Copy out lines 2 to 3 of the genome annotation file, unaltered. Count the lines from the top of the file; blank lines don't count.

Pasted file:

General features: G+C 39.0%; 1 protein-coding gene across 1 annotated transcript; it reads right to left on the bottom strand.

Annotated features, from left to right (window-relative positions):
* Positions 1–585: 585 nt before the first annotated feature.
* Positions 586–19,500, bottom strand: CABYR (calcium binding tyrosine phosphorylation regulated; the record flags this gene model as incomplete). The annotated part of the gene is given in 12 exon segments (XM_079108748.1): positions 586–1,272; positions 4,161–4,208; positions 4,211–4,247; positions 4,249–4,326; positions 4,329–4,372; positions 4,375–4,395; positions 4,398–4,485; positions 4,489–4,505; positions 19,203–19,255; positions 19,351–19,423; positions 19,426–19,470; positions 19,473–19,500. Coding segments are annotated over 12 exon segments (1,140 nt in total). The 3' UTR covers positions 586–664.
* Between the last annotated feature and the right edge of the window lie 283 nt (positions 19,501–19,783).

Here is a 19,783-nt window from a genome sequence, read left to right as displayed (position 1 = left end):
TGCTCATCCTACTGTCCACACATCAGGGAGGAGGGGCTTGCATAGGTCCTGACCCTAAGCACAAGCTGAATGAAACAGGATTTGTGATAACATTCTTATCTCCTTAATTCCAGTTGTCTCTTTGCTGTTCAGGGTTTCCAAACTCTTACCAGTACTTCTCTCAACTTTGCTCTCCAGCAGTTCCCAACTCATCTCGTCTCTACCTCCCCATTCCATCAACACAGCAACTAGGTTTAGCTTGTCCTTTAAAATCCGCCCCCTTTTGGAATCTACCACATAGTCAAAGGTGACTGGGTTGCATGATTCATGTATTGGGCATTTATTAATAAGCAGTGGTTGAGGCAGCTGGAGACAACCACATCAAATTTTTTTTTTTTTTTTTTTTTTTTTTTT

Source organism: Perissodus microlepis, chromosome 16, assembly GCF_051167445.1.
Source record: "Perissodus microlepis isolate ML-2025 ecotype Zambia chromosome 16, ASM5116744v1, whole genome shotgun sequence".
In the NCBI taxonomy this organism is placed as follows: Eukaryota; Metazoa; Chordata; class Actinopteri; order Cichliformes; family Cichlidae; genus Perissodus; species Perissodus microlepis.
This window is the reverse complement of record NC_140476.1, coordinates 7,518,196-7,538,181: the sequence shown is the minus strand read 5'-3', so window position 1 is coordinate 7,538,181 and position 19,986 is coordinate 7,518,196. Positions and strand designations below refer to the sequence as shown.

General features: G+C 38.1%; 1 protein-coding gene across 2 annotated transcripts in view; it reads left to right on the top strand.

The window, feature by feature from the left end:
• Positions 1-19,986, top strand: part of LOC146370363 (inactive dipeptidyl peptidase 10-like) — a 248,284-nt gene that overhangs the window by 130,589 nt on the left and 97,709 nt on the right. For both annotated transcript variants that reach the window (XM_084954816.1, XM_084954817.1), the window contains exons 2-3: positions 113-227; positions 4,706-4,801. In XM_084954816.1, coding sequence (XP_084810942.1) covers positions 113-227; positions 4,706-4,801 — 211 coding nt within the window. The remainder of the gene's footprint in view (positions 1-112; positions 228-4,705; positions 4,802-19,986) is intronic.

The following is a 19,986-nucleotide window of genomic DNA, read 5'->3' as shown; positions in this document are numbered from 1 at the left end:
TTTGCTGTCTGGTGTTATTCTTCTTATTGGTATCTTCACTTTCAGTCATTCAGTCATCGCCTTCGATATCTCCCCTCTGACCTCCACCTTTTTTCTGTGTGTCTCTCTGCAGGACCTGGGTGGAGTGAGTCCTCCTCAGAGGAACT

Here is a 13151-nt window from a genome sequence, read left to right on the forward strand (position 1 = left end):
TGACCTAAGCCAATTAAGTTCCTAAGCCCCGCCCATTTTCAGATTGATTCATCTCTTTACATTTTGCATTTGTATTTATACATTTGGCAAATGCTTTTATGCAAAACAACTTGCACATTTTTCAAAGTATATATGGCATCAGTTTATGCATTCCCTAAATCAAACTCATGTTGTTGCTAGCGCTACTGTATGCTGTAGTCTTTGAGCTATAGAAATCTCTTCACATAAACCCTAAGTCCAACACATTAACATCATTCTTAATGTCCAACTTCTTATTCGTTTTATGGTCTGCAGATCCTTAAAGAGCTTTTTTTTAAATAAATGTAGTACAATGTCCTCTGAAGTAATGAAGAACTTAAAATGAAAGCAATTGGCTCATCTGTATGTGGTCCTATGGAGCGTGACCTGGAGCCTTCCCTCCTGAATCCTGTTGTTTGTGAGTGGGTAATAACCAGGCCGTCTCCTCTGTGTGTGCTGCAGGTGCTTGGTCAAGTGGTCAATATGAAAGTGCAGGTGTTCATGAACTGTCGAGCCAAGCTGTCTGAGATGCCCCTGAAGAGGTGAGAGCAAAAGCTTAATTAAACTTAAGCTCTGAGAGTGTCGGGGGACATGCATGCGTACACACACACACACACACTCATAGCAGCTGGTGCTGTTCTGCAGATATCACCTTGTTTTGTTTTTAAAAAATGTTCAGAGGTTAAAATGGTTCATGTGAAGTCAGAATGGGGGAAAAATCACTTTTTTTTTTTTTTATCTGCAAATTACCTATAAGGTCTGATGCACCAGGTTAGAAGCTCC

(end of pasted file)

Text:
Annotated features, from left to right (window-relative positions):
* Positions 1–585: 585 nt before the first annotated feature.